“There is no occurrence so fabulously shameless that it lacks a witness” Pliny, Zoology, page 118
A truly encyclopaedic work covering the natural sciences as believed in the 1st century.
My copy was only a selection of the 34 volumes, collected together and published by Penguin Classics, translated by John F. Healy (ISBN 9780140444131).
Sure, some of the ideas expressed are amusing two thousand years later, but maybe we have a few things wrong too, which can be smirked at by future readers.
Pliny relies on gathering his facts and beliefs from many earlier writers, whom he justly credits before starting and during his review. The first book covers astronomy but also seismology and meteorology, and I had to wonder if the seeming inconsistencies were an inevitable result of relying on so many other minds. For instance, Pliny dismisses the idea of eclipses as supernatural portents of disaster, but the next page he is claiming just that for the appearance of comets. And it seems cats and dogs were the only things not raining down from the skies: here we have milk, blood, flesh, iron, wool and fired house bricks. The Earth is recognised as spherical with North and South Poles, but is still the centre of the universe.
The next books cover the geography and peoples of the Empire and known lands beyond, including ‘Africa’ (Morocco and Libya), Egypt, Ethiopia, ‘Asia’ (Syria, Jordan), India, Taprobane (Sri Lanka), the Himalayas, and China. Greece and Italy are described in terms that would make a tourism promoter proud, but the further away Pliny looks, the more that native tribes sound like they could have been encountered by Gulliver on his travels : men with no heads, and eyes and mouth in their chests; subhumans who live in caves and talk in shrieks, satyrs and Goat-men, cyclopses and one footed men who lie on their backs and use their feet to keep them dry (thanks Herodotus!). He also pinpoints where legendary stories were set e.g. the precise locations of Scylla and Charybides, the Garden of the Hesperides, and the rock where Andromeda was to be sacrificed to the sea monster before being rescued by Perseus.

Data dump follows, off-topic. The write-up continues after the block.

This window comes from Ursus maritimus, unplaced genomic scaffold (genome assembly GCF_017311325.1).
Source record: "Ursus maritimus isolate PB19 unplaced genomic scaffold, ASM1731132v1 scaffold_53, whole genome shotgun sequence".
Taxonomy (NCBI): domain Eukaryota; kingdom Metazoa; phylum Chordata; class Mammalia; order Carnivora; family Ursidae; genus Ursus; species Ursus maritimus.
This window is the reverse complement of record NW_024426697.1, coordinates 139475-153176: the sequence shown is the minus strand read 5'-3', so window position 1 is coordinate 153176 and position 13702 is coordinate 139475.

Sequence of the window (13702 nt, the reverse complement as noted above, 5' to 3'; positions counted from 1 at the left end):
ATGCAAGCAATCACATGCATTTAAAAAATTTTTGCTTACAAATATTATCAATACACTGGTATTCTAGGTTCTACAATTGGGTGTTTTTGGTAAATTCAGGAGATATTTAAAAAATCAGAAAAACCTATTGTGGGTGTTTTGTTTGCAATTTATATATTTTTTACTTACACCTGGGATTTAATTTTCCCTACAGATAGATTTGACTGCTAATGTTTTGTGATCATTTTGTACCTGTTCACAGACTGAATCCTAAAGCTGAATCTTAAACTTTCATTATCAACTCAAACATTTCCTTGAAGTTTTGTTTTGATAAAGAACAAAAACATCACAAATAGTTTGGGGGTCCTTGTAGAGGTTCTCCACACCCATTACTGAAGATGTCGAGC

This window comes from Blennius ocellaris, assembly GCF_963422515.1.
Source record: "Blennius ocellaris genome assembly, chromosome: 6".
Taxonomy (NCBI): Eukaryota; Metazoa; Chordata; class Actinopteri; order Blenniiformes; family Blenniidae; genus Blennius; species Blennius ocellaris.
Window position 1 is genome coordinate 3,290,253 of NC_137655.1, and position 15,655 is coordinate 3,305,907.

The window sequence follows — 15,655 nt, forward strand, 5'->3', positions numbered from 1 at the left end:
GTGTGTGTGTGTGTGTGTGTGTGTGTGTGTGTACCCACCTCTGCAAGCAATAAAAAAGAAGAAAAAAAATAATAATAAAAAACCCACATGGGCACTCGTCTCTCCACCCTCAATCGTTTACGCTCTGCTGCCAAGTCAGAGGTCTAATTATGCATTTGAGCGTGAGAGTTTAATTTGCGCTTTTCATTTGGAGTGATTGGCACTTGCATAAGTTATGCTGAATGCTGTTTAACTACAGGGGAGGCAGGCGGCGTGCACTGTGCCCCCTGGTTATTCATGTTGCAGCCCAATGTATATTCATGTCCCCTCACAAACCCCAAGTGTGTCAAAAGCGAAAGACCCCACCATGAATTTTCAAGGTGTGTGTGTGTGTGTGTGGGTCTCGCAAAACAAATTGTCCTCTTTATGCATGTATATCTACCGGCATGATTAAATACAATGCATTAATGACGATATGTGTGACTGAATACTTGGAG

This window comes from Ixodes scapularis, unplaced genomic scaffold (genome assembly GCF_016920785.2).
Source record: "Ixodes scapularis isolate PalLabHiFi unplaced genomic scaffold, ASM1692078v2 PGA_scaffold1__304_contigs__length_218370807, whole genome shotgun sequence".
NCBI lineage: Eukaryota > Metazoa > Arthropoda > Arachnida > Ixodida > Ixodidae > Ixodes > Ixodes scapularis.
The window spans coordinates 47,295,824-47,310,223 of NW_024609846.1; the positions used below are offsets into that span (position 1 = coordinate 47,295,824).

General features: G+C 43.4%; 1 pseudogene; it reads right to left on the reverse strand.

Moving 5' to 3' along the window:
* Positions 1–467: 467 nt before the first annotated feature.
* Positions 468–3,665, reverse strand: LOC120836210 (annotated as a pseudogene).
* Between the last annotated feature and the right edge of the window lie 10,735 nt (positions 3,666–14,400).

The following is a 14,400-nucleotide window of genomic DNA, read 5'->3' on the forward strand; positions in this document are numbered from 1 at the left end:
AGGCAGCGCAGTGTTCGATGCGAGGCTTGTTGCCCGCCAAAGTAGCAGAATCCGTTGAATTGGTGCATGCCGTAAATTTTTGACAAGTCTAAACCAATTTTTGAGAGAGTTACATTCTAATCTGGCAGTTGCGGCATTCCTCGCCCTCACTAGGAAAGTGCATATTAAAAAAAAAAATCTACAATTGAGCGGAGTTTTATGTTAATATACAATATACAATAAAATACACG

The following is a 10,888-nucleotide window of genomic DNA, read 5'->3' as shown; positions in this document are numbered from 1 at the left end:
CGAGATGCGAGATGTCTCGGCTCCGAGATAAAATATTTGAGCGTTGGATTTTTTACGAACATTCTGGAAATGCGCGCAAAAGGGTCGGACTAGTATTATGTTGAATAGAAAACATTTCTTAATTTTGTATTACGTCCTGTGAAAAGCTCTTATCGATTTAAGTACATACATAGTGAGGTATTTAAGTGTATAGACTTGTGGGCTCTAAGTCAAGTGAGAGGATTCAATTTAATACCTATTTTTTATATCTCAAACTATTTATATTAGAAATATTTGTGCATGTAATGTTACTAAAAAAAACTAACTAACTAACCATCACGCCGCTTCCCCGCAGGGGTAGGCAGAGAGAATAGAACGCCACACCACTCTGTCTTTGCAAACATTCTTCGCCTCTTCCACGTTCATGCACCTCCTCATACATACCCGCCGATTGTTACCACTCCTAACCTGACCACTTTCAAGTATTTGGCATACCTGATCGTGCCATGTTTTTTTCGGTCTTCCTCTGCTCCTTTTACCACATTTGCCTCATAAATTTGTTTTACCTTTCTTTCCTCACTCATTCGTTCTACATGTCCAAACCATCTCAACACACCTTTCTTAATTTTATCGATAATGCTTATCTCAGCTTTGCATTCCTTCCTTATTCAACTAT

The Zoology chapters begin with Man, and reads like a very untrustworthy Guinness Book of Records. We also have elephants climbing ropes and avoiding mice, snakes catching high flying birds on the wing, the proverbial lion with a thorn in his foot, or a bone wedged in her teeth, and weasels waiting for crocodiles (which grow to 30 feet long) to fall asleep with their jaws open, so they can jump in and eat the stomachs. Like any good fisherman, we also have some tall tales from the ocean depths : sharks over 150 feet long, lobsters at 6 feet, eels 300 feet long, and whales which cover 3 acres of water.
Further chapters cover botany, medicine and geology, but I think I’ve got the idea. Let’s move on to my two hundredth read. After all, as Pliny himself says in his preface: “I have taken the greatest care to prevent your having to read them from cover to cover”
“To sum up the outward madness of nations, this is the land in which we drive out our neighbours and dig up and steal their turf to add to our own … and rejoice in possessing an infinitesimal part of the earth” which is itself “a dot in the universe” page 33
I particularly like the description of Mount Atlas in north Africa:
“It is said that not a single inhabitant is seen during the day and everything is quiet with a chilling silence like that of the desert; an apprehensiveness that renders one speechless steals over those who approach the mountain, and similarly a fear of the peak soaring above the clouds and reaching almost to the moon. At night Atlas flashes with many fires … and is filled with the wanton frolics of Goat-Pans and Satyrs and resounds with the music of flutes, pipes, drums and cymbals” page 55
and the idea that the Carthaginians circumnavigated Africa and established settlements which were never heard from again (very Edgar Rice Burroughs-sy)
And a little bit of human anatomy to consider:
“Leading experts state that the eyes are connected to the brain by a vein. I am inclined to believe that they are also connected to the stomach. For it is an established fact that if a man has an eye knocked out he is invariably sick” page 160
Personal rating: 4/10
Other reading: First volume of John Scalzi’s Old Man’s War scifi series. Septuagenarians relinquish their Earth citizenship to join the space marines in brand new, improved young cloned bodies. Engaging read with plenty of alien species eager to stamp out humanity.